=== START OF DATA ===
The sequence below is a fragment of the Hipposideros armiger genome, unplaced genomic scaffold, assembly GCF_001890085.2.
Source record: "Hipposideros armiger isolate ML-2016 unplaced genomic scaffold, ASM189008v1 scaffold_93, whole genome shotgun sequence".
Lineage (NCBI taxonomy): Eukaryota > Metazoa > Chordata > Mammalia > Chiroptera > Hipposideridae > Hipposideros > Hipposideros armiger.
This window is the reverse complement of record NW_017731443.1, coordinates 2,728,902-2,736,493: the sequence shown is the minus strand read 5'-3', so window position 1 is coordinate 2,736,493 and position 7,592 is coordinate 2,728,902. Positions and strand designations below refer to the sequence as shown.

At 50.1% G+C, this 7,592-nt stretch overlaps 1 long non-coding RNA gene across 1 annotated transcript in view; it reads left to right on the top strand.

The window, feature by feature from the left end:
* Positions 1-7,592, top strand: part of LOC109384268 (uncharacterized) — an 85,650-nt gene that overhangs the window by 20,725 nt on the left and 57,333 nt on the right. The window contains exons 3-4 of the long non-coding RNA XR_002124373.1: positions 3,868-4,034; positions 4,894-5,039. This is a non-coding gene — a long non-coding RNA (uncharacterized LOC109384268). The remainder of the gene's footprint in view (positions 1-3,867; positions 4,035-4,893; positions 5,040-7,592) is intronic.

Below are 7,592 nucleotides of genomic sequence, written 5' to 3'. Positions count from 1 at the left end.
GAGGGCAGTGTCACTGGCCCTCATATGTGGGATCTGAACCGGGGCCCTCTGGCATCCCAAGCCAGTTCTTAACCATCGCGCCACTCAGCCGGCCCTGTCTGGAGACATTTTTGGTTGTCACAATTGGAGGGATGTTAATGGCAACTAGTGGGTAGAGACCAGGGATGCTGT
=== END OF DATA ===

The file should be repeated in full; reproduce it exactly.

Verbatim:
The sequence below is a fragment of the Hipposideros armiger genome, unplaced genomic scaffold, assembly GCF_001890085.2.
Source record: "Hipposideros armiger isolate ML-2016 unplaced genomic scaffold, ASM189008v1 scaffold_93, whole genome shotgun sequence".
Lineage (NCBI taxonomy): Eukaryota > Metazoa > Chordata > Mammalia > Chiroptera > Hipposideridae > Hipposideros > Hipposideros armiger.
This window is the reverse complement of record NW_017731443.1, coordinates 2,728,902-2,736,493: the sequence shown is the minus strand read 5'-3', so window position 1 is coordinate 2,736,493 and position 7,592 is coordinate 2,728,902. Positions and strand designations below refer to the sequence as shown.

At 50.1% G+C, this 7,592-nt stretch overlaps 1 long non-coding RNA gene across 1 annotated transcript in view; it reads left to right on the top strand.

The window, feature by feature from the left end:
* Positions 1-7,592, top strand: part of LOC109384268 (uncharacterized) — an 85,650-nt gene that overhangs the window by 20,725 nt on the left and 57,333 nt on the right. The window contains exons 3-4 of the long non-coding RNA XR_002124373.1: positions 3,868-4,034; positions 4,894-5,039. This is a non-coding gene — a long non-coding RNA (uncharacterized LOC109384268). The remainder of the gene's footprint in view (positions 1-3,867; positions 4,035-4,893; positions 5,040-7,592) is intronic.

Below are 7,592 nucleotides of genomic sequence, written 5' to 3'. Positions count from 1 at the left end.
GAGGGCAGTGTCACTGGCCCTCATATGTGGGATCTGAACCGGGGCCCTCTGGCATCCCAAGCCAGTTCTTAACCATCGCGCCACTCAGCCGGCCCTGTCTGGAGACATTTTTGGTTGTCACAATTGGAGGGATGTTAATGGCAACTAGTGGGTAGAGACCAGGGATGCTGT